posted on Oct, 1 2018 @ 07:51 AM
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Give it another year and someone will map out the Earth and import it into a game. Google VR has something like that I think.



posted on Oct, 1 2018 @ 07:54 AM
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a reply to: jtrenthacker

Now that will be interesting.

I am very interested to see how the new GTA works out, in terms of size and traversal methods. I think a player should be able to select whether they want to make the best fist of the traversal by their own methods, for example, stealing a plane and flying it to wherever is next on the insanity tour, or fast traveling instead. But I don't like the idea of cut scenes as a matter of course, if only because getting places is not boring, and some people are going to want to do that their own way. The other thing is this... time taken to transit is only a drawback if you make the controls to whatever vehicle you are using really, super boring. Bombing clear across the map in a car in GTAV is just some of the best fun you can have with your clothes on and a controller in your hand, for my money, and I will always prefer stealing a plane and flying from one side of the nation of Panau in Just Cause 2, over fast traveling across. Why? Because the controls of the vehicles that you use to make these things happen, are just awesome fun to mess around with. Its not half an hour of boredom, its time spent in enjoying terrain and curves and town planning and the like!



posted on Oct, 1 2018 @ 07:57 AM
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a reply to: DrumsRfun

I don't know about you, but I have NEVER driven on a parkway, or been a passenger in a vehicle traveling on a parkway. There are roads, pavements, and driveways, but no parkways hereabouts.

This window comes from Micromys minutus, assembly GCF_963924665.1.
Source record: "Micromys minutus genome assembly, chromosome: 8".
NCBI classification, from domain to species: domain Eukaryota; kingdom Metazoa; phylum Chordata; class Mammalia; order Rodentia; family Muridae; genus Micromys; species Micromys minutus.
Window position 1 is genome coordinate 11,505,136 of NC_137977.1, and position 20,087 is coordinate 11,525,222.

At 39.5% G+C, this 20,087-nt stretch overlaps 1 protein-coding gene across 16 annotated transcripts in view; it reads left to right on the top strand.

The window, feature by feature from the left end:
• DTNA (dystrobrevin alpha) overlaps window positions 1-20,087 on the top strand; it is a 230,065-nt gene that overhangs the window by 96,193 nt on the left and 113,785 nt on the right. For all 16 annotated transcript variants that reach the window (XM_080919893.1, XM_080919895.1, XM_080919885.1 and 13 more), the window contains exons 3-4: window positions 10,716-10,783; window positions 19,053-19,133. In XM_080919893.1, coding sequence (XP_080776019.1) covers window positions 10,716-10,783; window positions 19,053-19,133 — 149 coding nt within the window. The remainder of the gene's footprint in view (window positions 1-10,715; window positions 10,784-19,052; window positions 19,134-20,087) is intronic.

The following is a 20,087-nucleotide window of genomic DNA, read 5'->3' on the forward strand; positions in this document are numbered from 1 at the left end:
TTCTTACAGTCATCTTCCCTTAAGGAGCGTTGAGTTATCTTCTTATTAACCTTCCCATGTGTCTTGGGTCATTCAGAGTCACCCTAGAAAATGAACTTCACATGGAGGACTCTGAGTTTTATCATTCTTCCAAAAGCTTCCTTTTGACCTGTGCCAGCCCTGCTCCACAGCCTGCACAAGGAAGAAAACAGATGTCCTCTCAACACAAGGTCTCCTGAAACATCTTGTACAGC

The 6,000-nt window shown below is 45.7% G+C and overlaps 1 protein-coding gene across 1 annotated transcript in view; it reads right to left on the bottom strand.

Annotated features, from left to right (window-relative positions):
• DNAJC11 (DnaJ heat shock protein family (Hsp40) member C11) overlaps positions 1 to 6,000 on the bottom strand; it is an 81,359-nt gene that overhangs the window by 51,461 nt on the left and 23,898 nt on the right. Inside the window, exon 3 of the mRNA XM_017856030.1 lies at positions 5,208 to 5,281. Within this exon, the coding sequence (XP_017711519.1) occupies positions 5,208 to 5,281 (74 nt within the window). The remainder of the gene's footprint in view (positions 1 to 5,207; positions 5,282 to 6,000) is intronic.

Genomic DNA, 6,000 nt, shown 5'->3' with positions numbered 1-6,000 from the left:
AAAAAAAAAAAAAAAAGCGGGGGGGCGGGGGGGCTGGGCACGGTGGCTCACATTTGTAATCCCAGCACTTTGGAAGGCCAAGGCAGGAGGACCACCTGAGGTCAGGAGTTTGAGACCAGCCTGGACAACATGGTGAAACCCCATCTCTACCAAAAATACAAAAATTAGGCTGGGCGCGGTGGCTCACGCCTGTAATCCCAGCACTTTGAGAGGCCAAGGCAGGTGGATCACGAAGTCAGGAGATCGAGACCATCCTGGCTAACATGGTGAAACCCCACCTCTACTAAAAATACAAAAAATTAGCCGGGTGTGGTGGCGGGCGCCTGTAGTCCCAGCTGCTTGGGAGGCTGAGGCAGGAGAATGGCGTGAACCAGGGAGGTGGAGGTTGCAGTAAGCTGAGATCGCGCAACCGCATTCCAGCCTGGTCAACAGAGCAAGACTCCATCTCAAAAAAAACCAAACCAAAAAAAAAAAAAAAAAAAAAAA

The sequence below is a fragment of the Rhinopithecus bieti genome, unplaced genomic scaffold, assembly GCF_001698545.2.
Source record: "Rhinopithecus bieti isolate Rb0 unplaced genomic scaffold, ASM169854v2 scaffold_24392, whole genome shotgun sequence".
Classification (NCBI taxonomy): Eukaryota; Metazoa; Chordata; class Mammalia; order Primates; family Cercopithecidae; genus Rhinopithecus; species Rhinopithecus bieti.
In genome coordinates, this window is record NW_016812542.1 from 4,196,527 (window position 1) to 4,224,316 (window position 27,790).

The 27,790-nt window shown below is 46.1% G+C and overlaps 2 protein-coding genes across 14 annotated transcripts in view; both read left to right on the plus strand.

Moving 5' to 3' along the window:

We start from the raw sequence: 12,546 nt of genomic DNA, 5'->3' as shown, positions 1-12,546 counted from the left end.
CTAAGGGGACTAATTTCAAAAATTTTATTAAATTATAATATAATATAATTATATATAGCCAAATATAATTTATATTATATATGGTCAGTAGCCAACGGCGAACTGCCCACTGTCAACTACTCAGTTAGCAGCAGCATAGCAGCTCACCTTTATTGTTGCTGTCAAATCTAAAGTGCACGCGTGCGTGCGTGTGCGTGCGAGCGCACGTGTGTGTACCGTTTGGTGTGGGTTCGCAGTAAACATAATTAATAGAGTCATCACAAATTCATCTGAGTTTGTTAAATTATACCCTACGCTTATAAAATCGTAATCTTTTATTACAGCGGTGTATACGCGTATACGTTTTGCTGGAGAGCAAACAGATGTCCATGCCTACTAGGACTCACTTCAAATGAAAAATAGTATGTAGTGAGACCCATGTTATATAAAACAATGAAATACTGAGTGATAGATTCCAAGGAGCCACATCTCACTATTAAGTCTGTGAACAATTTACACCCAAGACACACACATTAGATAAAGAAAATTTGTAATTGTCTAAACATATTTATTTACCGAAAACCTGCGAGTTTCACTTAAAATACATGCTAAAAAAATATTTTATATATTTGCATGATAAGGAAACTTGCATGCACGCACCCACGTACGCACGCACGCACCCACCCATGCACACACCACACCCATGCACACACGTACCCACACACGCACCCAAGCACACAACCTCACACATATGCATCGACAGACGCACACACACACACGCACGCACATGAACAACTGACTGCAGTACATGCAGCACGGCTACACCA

I hear what you are saying, but you must understand that from a linguistic point of view, the fact that you drive on a parkway and park on a driveway is fundamentally stupid, and at some point the average intelligence of your people will rise to the point where they can no longer stomach this affront to reasonable use of language?



posted on Oct, 1 2018 @ 08:02 AM
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originally posted by: Macenroe82
I think the current "Sandbox" designation works well.

I play Elite Dangerous - 400 billion star systems and trillions of explorable planets.
Although so far only a hundred - at this time, have been discovered to hold ancient guardian ruins.

The game is constantly getting updates as more and more content gets released.
Its pretty breath taking when you end up beside a Super Giant star. Or Sag A's massive black hole.
Then theres the planetary landings - you can find some amazing caverns and fumerholes or various geysers.
Its definitely a game to try.



Ummm...I've just started dabbling with Elite Dangerous...so I'm severely handicapped by the distance my gimme ship can travel...not to mention being shot down a few times...in port...and having to start over...

At least the game didn't penalize me my paltry 49k earnings after I got out of the slammer for accidently lazing the port authority...

I really like the game so far...I can tell it's going to take a lifetime to play...which could be fun...

I'm kind of disappointed in No Mans Sky...with the cartoonish graphics...hopefully future updates improve the overall look and feel of that game...





YouSir



posted on Oct, 1 2018 @ 08:10 AM
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a reply to: TrueBrit




Here, you use the term game world, despite the fact that this term is also a misnomer.

Not necessarily mate , the word also has other connotations.

world Definition
1 : The earth, together with all of its countries and peoples.
‘he was doing his bit to save the world’

2 : A particular region or group of countries.
‘the English-speaking world’
en.oxforddictionaries.com...


As technology progresses we may at some point get a fully fleshed out game world that spans an entire planet and beyond with plenty of stuff to see and do but as it stands now that is an impossibility , but as in the dim dark past when photo realistic 3D models were impossible the impossible can become reality ... it's a waiting game.



posted on Oct, 1 2018 @ 08:21 AM
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I love big open worlds..

I have been playing subnatica for some time.. I was in the belief it was a random generated map..
But then I found out it is all played out on a premade map.

I am looking forward to Star Citizen.. I hope they make it a endless universe with random generated planets as players discover them.. And I hope it will be a single server mmo like eve online.



posted on Oct, 1 2018 @ 08:44 AM
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a reply to: TrueBrit